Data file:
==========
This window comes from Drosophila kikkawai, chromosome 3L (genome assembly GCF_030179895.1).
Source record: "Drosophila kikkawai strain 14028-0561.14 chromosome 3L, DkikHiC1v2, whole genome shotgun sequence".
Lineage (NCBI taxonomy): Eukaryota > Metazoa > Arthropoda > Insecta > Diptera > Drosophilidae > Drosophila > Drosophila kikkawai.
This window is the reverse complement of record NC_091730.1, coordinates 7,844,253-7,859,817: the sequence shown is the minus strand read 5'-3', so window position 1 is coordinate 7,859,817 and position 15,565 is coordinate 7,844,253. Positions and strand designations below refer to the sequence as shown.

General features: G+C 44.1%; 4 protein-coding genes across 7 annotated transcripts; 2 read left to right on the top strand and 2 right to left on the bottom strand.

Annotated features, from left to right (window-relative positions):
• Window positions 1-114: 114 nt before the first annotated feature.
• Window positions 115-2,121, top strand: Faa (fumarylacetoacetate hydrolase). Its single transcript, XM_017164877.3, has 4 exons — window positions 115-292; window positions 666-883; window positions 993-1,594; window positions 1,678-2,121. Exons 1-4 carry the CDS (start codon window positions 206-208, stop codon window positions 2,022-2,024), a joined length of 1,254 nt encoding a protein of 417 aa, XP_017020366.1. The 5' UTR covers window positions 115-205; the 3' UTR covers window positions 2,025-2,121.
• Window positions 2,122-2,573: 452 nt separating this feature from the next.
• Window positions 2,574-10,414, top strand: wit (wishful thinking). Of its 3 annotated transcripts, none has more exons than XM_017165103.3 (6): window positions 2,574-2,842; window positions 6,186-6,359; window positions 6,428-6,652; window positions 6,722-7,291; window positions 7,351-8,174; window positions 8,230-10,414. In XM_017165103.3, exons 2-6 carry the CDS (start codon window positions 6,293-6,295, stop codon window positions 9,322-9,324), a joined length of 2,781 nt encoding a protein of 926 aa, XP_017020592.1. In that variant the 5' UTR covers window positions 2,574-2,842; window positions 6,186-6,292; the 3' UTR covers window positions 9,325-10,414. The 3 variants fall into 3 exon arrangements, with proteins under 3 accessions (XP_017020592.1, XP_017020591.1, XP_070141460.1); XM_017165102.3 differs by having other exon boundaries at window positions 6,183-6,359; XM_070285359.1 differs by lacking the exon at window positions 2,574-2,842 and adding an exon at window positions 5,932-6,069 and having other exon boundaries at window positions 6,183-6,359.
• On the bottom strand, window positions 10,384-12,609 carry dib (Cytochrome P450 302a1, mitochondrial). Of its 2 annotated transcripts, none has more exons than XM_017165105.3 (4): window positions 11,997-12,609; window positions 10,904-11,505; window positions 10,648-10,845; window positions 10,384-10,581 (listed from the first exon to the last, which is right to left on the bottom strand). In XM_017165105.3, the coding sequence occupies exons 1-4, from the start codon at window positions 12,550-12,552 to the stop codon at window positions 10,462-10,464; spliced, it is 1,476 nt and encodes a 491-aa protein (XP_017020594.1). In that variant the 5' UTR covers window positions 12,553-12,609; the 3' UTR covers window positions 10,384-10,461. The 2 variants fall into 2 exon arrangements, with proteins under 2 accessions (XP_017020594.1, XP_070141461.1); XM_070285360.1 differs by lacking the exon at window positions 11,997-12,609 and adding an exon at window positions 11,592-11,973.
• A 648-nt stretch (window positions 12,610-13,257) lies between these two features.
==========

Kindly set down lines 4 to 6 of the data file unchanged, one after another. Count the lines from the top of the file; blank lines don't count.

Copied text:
This window is the reverse complement of record NC_091730.1, coordinates 7,844,253-7,859,817: the sequence shown is the minus strand read 5'-3', so window position 1 is coordinate 7,859,817 and position 15,565 is coordinate 7,844,253. Positions and strand designations below refer to the sequence as shown.

General features: G+C 44.1%; 4 protein-coding genes across 7 annotated transcripts; 2 read left to right on the top strand and 2 right to left on the bottom strand.

Annotated features, from left to right (window-relative positions):